Sunday, February 17, 2008

Best King Arthur Book

The Once and Future King

by T.H. White

Fantasy - as a genre - suffers under the weight of its own legends. Hobbits have taken on a life of their own, spawning jokes and wisecracks that Tolkien himself would have never imagined. The stereotype of the Dungeons and Dragons acolyte who has no friends except the other players huddled around the cardboard map has made it's way now through multiple generations - I've heard D&D players as a group denigrated by college students to veteran army parachute instructors. There is a perception among some that fantasy stories are no more than an escape from the now, a way to ignore real problems while avoiding people.

To truly appreciate the fantasy genre, though, we must go back to the roots from which the legends came. Long before there were books, we've had heroes. Tired nomads huddled around fires telling the stories of the great men and woman who redefined society. Over time the tales grew old - names were misplaced, new castles replaced the crumbling forts, the achievements of a lifetime were condensed into the magical power of an instant. The role-playing games of today simply reflect the human urge to connect with heroes, to engage in mighty quests and accomplish superhuman tasks. Fantasy novels are indeed an escape - an escape from a society that provides little outlet for true heroism.

It is the rare novel which encapsulates the best of epic fantasy with the common frustration of the modern human being. The eternal quest of Arthur and his Round Table Knights is often viewed as a wholesome fantasy, a kind of "that's nice, now let's hold open the doors for the ladies" kind of story. We know of the quest for the Grail, and we understand that Lancelot - the greatest knight of all - betrayed his own king, but many consider this simply the stuff of legend. But what's the point? Isn't Arthur supposed to come back? If it was really true, I mean?

T. H. White's The Once and Future Kingaccomplishes a unique feat in the Arthurian realm - the novel truly humanizes the legend of Arthur. Unlike recent movies, which have relied upon changing the story itself and replacing the characters as convenient, White's novel remains true to the original Le Morte d'Arthur in terms of the legend. Where he varies the pitch is in the casting of his characters. We see Arthur progress from boyhood to adulthood and into the twilight of old age, and we experience the downfall of his own ideals. It's saddening toward the end, to see how the stubborn hope for that simple moral justice is itself a flawed ideal, but White writes so well that the eventual fall of Camelot becomes inevitable. This book, though good for all ages, is not written as a children's book. The very real failings of Lancelot and Guinevere are cast in an adult light. Death comes to the knights hidden by their shields, and White provides a faces for these men and their ladies.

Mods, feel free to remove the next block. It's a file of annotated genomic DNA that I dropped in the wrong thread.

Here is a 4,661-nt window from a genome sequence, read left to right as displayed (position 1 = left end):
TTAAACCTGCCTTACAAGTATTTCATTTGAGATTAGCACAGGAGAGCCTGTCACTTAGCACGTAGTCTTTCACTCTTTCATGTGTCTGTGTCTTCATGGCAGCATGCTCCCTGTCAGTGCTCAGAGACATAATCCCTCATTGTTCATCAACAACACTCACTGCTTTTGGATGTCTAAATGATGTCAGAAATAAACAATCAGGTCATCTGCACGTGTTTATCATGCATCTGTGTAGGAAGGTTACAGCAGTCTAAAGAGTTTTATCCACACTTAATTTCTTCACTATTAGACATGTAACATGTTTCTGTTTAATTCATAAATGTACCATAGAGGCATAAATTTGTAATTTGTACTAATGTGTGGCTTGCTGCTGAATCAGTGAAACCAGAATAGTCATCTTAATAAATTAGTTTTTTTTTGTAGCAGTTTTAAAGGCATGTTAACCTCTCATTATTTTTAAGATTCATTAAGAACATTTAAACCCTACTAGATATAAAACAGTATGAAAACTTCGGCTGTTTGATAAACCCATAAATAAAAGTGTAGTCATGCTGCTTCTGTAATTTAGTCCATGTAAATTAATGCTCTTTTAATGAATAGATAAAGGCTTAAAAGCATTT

Already a timeless legend of justice, betrayal, and the quiet hope for civilization gone wrong, the tale of Arthur the King is truly developed in White's novel. I highly recommend this book to any reader who wants to understand a magical world that is, in its own way, very real.

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Anonymous said...


Thanks for the post on the book. I haven't read it yet, and I have always wanted to read Le Morte d'Arthur. I'll have to put them both on my reading list this year.

Question for you: Have you read The Mists of Avalon by Marion Zimmer Bradley, and if so, what are your feelings about the author's take on this same legend? I tend to like reading original legends/stories, and then reading books that are an intelligent and interesting take off of them. I am thinking of Wicked by Gregory Maguire. In fact, Maguire made an entire career of, shall we say, alternate view point fairy tales.

Ryan Edel said...

Hey Amy,

Thanks for the comment. I'm afraid I haven't had a chance to read Mists of Avalon - it's been on my wish list for as long as I can remember it being on the shelves. I'm actually a big fan of books that take the traditional legends and put an intelligent spin on how they could have been. I loved Wicked - it was hilarious and poignant at the same time. I began to feel sympathy for the Wicked Witch (I mean, I don't think I'd like being born allergic to water and green).

For me, legends are meant to pass on a lesson. But when you take a 1000-year-old legend like King Arthur and translate it to modern readers, I think the writer needs to make the work relevant. Books that stay "true" to the legend sometimes leave out the personality of the characters involved - writers become so focused on the "facts" as if a legend is a purely nonfiction work. Instead of writing to produce a good story, they write to "get it just so." In the end, they hurt the story and they hurt their own desire to share the tale.